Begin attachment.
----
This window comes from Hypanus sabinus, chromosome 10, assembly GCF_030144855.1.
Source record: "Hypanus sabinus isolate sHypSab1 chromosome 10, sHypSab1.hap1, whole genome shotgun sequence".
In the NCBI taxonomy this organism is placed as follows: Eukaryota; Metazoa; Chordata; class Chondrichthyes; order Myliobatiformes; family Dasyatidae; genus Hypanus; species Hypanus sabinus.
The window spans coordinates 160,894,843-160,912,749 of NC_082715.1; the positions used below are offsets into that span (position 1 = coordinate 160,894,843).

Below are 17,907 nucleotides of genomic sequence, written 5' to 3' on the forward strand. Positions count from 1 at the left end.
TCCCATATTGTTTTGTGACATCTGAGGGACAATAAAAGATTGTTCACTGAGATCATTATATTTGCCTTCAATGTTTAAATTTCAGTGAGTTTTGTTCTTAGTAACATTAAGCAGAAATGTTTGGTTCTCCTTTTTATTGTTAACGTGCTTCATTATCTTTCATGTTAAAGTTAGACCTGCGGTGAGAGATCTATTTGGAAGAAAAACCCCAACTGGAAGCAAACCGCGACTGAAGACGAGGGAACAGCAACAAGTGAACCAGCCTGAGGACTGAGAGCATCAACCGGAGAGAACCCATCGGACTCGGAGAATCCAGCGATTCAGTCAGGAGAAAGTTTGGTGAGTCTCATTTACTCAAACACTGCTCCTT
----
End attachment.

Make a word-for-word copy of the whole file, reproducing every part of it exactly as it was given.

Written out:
This window comes from Hypanus sabinus, chromosome 10, assembly GCF_030144855.1.
Source record: "Hypanus sabinus isolate sHypSab1 chromosome 10, sHypSab1.hap1, whole genome shotgun sequence".
In the NCBI taxonomy this organism is placed as follows: Eukaryota; Metazoa; Chordata; class Chondrichthyes; order Myliobatiformes; family Dasyatidae; genus Hypanus; species Hypanus sabinus.
The window spans coordinates 160,894,843-160,912,749 of NC_082715.1; the positions used below are offsets into that span (position 1 = coordinate 160,894,843).

Below are 17,907 nucleotides of genomic sequence, written 5' to 3' on the forward strand. Positions count from 1 at the left end.
TCCCATATTGTTTTGTGACATCTGAGGGACAATAAAAGATTGTTCACTGAGATCATTATATTTGCCTTCAATGTTTAAATTTCAGTGAGTTTTGTTCTTAGTAACATTAAGCAGAAATGTTTGGTTCTCCTTTTTATTGTTAACGTGCTTCATTATCTTTCATGTTAAAGTTAGACCTGCGGTGAGAGATCTATTTGGAAGAAAAACCCCAACTGGAAGCAAACCGCGACTGAAGACGAGGGAACAGCAACAAGTGAACCAGCCTGAGGACTGAGAGCATCAACCGGAGAGAACCCATCGGACTCGGAGAATCCAGCGATTCAGTCAGGAGAAAGTTTGGTGAGTCTCATTTACTCAAACACTGCTCCTT